What is the function of the Thyroid gland?
The thyroid gland produces hormones that can cause hair changes, sleep disruptions, weight fluctuations, mood changes and much more. On the other hand, the gland itself can grow and push on it’s surroundings, form lumps, and even turn into cancer. It some cases it can even cause voice and swallowing problems.
How is the Thyroid gland function and size assessed?
The thyroid hormone level can be tested via blood work. The size of the thyroid gland or lumpiness may or may not be a cause for hormone disturbance. The shape, size, and presence of lumps inside of the thyroid gland is best assessed by the Ultrasound. The Ultrasound is performed by hand (unlike CAT scan and MRI that is performed by a computer), it is always better for the surgeon to personally evaluate the thyroid gland and have a mental picture of what is happening to the gland.
Most of the thyroid hormone abnormalities can be managed by medications. Low levels of the hormone are treated by hormone replacement. High levels of the hormone are treated based on the causes of over-production.
Most thyroid shape and structure abnormalities should be evaluated by a surgeon. The goal is to determine who can be monitored with scheduled ultrasound examinations, who should have a biopsy, and who should undergo surgery.
How do we make decision for treatment?
The American Thyroid Association is comprised by scientists, endocrinologists, surgeons, cancer specialists, among many more. The specialists review multiple scientific papers, research projects, and expert opinions. This organization releases guidelines that are developed on the most current scientific discoveries in the field of thyroid diseases. The guidelines serve as assistance for doctors in their decision. Most of the doctors that have dedicated themselves to treat thyroid diseases consult with these guidelines.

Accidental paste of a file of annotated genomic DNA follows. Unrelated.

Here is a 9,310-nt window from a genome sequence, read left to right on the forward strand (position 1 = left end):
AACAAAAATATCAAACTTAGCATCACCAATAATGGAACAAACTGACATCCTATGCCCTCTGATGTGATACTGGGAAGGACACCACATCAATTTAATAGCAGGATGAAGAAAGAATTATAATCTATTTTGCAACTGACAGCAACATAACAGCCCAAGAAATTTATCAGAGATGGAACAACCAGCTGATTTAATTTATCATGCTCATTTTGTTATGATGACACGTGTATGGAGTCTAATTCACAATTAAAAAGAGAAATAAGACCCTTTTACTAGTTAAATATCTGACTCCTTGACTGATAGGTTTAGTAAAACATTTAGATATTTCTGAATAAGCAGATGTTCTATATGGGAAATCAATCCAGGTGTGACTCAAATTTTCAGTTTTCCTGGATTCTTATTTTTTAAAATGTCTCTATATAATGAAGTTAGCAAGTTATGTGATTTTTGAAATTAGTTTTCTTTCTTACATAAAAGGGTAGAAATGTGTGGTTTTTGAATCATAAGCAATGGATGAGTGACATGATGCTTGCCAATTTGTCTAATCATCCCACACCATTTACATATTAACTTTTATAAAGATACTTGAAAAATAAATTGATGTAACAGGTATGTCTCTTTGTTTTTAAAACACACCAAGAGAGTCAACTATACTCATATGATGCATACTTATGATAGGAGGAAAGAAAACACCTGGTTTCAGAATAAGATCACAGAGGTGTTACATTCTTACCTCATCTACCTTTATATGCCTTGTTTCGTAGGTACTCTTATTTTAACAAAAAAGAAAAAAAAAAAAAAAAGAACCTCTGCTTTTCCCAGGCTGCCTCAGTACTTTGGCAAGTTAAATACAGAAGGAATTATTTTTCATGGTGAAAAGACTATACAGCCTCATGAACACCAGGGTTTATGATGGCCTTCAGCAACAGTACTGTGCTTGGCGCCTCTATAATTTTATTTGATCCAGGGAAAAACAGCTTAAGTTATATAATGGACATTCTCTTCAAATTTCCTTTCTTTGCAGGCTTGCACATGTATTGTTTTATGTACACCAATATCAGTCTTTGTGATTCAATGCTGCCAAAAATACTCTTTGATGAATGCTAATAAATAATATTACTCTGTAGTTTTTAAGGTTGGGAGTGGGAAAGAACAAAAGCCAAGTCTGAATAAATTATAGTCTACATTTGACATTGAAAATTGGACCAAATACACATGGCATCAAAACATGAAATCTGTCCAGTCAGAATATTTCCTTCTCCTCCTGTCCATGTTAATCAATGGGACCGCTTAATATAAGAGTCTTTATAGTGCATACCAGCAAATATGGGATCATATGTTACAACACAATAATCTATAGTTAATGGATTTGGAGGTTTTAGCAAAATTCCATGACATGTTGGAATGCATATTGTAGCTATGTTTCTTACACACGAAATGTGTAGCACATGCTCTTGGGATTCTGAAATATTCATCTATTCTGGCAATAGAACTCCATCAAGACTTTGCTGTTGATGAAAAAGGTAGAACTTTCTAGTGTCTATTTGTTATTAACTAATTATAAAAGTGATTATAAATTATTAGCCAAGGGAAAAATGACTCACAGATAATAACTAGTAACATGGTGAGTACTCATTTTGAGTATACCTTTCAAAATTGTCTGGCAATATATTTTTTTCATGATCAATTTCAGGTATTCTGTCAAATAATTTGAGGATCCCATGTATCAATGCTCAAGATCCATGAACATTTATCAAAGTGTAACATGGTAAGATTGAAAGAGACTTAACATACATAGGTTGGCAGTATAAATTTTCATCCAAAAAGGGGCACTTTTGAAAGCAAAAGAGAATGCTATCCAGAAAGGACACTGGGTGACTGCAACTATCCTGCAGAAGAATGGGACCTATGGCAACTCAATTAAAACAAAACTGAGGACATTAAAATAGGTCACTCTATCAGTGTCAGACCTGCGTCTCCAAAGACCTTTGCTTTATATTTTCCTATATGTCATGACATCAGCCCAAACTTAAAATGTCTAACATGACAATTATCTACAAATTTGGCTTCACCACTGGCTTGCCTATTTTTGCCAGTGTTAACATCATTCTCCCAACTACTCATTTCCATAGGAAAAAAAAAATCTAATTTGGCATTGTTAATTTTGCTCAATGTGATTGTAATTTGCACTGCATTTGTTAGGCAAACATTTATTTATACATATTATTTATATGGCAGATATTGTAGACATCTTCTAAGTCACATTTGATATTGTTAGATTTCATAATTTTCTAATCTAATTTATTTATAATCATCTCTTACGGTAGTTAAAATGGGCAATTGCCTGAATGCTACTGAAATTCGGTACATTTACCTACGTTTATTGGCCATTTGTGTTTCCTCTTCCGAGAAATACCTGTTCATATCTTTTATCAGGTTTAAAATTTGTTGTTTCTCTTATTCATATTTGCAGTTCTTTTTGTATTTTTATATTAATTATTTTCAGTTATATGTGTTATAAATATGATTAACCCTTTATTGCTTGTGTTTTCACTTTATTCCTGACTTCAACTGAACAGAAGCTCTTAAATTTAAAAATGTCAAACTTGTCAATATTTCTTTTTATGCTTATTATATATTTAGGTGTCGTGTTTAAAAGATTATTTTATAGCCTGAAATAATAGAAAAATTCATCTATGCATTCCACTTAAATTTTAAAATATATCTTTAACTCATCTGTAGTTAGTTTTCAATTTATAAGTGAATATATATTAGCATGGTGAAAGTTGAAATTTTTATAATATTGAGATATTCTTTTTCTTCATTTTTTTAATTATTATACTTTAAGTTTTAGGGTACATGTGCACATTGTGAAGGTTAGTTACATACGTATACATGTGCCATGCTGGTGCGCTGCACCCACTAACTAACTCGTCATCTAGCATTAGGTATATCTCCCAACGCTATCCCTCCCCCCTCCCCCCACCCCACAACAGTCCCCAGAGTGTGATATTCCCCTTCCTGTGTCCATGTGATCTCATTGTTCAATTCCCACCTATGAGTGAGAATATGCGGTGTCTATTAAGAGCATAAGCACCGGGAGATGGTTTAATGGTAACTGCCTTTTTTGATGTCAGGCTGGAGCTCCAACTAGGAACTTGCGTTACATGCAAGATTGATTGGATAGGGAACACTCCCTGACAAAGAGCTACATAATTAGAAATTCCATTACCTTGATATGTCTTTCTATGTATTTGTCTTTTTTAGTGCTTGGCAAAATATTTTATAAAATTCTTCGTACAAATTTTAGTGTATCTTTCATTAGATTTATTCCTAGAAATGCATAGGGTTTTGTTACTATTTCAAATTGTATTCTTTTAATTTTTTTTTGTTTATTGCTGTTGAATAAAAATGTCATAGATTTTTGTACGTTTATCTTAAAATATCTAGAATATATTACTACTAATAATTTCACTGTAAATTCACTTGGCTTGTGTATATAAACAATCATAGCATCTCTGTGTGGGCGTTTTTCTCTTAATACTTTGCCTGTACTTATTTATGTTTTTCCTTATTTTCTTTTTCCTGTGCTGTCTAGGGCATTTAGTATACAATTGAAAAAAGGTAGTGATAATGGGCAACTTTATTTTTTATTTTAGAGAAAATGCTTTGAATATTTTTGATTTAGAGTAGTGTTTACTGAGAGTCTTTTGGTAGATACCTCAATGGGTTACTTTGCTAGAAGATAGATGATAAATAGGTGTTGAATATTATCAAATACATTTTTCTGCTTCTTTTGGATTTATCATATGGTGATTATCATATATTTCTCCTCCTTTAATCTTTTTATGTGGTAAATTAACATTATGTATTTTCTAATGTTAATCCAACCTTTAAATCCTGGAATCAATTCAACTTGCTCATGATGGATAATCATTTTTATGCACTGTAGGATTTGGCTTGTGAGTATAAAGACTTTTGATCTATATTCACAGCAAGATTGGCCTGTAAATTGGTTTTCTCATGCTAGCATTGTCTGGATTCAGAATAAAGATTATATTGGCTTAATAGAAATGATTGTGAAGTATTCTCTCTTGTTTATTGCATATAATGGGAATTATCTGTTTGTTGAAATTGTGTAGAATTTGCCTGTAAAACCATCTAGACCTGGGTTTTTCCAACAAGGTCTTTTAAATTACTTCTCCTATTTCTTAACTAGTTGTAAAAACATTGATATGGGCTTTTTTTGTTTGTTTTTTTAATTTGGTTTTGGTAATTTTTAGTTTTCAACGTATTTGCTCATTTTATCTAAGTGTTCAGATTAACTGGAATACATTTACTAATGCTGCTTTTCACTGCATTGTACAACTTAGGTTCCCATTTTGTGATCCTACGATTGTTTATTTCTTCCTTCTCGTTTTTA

Where is the Thyroid gland located?
Thyroid means “shield” in the Greek language. It has right and left sides, and is connected in the middle. It is located in the middle of the neck just above the collar bones. It sits on top or near vital organs: trachea (windpipe), nerves to the voice box, esophagus (swallowing pipe), next to Carotid arteries. Despite the complex anatomy, in experienced hands, the removal of the diseased thyroid gland has low complication levels.
Should everyone who has abnormal looking thyroid gland have it removed?
Absolutely NOT! The decision about surgery is made based on guidelines, endocrinologist’s and surgeon’s expertise, patient’s health status, and even on patient’s desires/comfort levels.
How many surgeries have I done?
70% of my practice of over 10 years has been dedicated to the treatment of thyroid gland diseases. I personally perform ultrasound evaluations and biopsies. I follow the most current changes in the ATA guidelines, I am a member of American Thyroid Associations, I am a preceptor in the Ultrasound course for the surgeons, and I have been a guest-speaker on the surgical management of thyroid disease on several national-level meetings. Due to the shear volume of surgeries I have performed, it would be impossible to count.